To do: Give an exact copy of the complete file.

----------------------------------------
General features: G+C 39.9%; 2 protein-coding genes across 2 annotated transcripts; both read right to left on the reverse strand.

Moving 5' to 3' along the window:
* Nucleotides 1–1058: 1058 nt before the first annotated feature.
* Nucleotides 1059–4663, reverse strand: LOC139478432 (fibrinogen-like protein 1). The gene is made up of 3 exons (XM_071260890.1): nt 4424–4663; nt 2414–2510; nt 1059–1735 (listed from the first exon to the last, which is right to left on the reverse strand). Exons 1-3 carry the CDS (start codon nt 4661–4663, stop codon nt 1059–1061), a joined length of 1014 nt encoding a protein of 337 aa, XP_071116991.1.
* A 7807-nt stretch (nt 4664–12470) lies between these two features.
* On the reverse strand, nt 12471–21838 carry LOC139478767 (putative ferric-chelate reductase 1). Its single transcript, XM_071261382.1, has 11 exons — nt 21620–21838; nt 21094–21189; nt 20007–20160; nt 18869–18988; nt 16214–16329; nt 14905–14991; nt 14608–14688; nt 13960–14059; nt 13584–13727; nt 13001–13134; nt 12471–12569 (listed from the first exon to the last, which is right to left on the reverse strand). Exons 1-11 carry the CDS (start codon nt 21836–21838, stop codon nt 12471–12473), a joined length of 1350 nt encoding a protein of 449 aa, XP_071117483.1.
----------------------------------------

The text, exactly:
General features: G+C 39.9%; 2 protein-coding genes across 2 annotated transcripts; both read right to left on the reverse strand.

Moving 5' to 3' along the window:
* Nucleotides 1–1058: 1058 nt before the first annotated feature.
* Nucleotides 1059–4663, reverse strand: LOC139478432 (fibrinogen-like protein 1). The gene is made up of 3 exons (XM_071260890.1): nt 4424–4663; nt 2414–2510; nt 1059–1735 (listed from the first exon to the last, which is right to left on the reverse strand). Exons 1-3 carry the CDS (start codon nt 4661–4663, stop codon nt 1059–1061), a joined length of 1014 nt encoding a protein of 337 aa, XP_071116991.1.
* A 7807-nt stretch (nt 4664–12470) lies between these two features.
* On the reverse strand, nt 12471–21838 carry LOC139478767 (putative ferric-chelate reductase 1). Its single transcript, XM_071261382.1, has 11 exons — nt 21620–21838; nt 21094–21189; nt 20007–20160; nt 18869–18988; nt 16214–16329; nt 14905–14991; nt 14608–14688; nt 13960–14059; nt 13584–13727; nt 13001–13134; nt 12471–12569 (listed from the first exon to the last, which is right to left on the reverse strand). Exons 1-11 carry the CDS (start codon nt 21836–21838, stop codon nt 12471–12473), a joined length of 1350 nt encoding a protein of 449 aa, XP_071117483.1.